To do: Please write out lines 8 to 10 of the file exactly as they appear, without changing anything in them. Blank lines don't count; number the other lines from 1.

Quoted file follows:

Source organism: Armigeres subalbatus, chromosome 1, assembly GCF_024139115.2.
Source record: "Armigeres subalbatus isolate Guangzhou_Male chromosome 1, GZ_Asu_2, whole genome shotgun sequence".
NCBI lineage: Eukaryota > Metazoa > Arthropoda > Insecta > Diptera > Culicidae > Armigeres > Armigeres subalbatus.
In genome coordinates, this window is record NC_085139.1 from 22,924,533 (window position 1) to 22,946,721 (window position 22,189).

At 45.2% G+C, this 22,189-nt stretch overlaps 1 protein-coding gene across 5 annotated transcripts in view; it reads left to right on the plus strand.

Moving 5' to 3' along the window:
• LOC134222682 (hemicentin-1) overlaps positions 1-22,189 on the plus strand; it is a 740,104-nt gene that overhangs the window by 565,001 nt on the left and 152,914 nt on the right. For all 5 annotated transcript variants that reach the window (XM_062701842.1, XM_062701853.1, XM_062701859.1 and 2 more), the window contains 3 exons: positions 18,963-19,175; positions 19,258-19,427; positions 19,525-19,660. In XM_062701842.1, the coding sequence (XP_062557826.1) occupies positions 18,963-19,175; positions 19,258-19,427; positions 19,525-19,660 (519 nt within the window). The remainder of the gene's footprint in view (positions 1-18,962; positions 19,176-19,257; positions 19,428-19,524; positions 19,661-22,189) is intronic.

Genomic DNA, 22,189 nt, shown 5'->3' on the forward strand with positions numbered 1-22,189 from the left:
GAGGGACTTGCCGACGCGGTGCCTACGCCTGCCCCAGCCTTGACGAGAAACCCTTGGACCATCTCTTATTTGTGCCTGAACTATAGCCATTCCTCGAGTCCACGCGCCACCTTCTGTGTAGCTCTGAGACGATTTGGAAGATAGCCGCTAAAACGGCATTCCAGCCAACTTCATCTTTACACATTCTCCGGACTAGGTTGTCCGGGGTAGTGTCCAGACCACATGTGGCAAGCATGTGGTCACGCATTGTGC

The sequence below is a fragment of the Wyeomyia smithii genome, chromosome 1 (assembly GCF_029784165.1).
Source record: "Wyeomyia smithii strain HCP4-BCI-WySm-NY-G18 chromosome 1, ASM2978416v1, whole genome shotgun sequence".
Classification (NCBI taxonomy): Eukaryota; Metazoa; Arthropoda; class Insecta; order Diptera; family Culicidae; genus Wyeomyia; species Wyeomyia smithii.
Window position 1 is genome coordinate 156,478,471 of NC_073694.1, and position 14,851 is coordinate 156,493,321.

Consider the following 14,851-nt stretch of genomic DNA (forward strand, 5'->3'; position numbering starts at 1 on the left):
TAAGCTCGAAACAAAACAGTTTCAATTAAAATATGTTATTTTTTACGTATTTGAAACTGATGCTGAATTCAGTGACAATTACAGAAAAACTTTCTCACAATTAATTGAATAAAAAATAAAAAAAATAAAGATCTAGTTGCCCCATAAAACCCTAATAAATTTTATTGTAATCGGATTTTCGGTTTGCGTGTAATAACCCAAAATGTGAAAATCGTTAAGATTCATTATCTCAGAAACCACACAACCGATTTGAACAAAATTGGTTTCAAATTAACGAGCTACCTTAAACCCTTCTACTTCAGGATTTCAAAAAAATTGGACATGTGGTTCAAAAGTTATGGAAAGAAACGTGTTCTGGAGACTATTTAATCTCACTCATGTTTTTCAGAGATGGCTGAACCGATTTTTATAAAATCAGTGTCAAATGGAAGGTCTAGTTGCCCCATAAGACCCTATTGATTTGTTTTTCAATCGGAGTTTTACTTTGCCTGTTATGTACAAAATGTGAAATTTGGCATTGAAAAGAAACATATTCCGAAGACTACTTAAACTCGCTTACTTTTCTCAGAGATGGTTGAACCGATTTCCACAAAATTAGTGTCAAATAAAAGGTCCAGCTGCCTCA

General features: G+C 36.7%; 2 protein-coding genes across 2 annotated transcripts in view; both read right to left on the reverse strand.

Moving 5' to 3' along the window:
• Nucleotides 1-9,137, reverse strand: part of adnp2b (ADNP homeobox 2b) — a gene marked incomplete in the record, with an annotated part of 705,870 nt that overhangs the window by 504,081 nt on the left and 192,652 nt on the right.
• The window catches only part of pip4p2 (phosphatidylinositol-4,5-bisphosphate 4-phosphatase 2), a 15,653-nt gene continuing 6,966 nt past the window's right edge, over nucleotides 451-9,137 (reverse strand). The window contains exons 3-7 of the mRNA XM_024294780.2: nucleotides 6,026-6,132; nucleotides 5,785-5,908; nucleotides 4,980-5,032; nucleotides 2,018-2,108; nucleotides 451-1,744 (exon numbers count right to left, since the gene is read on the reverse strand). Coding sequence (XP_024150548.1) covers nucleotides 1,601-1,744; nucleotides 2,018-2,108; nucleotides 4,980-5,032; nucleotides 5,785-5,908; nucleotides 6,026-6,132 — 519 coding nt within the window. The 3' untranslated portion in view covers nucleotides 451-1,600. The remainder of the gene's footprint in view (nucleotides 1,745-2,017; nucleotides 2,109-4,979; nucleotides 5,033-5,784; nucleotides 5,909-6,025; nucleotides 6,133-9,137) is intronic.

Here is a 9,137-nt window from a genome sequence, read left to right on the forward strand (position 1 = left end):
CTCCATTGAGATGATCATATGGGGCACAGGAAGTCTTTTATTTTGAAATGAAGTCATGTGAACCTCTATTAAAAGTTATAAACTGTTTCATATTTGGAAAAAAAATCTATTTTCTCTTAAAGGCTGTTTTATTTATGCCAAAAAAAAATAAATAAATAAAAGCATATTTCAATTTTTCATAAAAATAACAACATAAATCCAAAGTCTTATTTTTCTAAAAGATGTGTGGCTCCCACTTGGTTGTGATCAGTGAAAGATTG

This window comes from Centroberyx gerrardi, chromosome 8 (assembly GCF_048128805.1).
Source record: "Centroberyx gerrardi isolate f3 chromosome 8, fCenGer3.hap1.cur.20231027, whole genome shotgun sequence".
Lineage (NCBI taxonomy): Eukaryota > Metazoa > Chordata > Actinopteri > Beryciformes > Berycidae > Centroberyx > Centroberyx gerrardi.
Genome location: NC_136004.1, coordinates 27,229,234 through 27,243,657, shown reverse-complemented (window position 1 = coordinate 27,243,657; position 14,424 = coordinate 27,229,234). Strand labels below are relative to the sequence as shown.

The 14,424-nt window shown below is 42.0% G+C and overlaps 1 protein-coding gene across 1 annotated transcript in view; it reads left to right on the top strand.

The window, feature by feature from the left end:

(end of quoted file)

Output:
Genomic DNA, 22,189 nt, shown 5'->3' on the forward strand with positions numbered 1-22,189 from the left:
GAGGGACTTGCCGACGCGGTGCCTACGCCTGCCCCAGCCTTGACGAGAAACCCTTGGACCATCTCTTATTTGTGCCTGAACTATAGCCATTCCTCGAGTCCACGCGCCACCTTCTGTGTAGCTCTGAGACGATTTGGAAGATAGCCGCTAAAACGGCATTCCAGCCAACTTCATCTTTACACATTCTCCGGACTAGGTTGTCCGGGGTAGTGTCCAGACCACATGTGGCAAGCATGTGGTCACGCATTGTGC

The sequence below is a fragment of the Wyeomyia smithii genome, chromosome 1 (assembly GCF_029784165.1).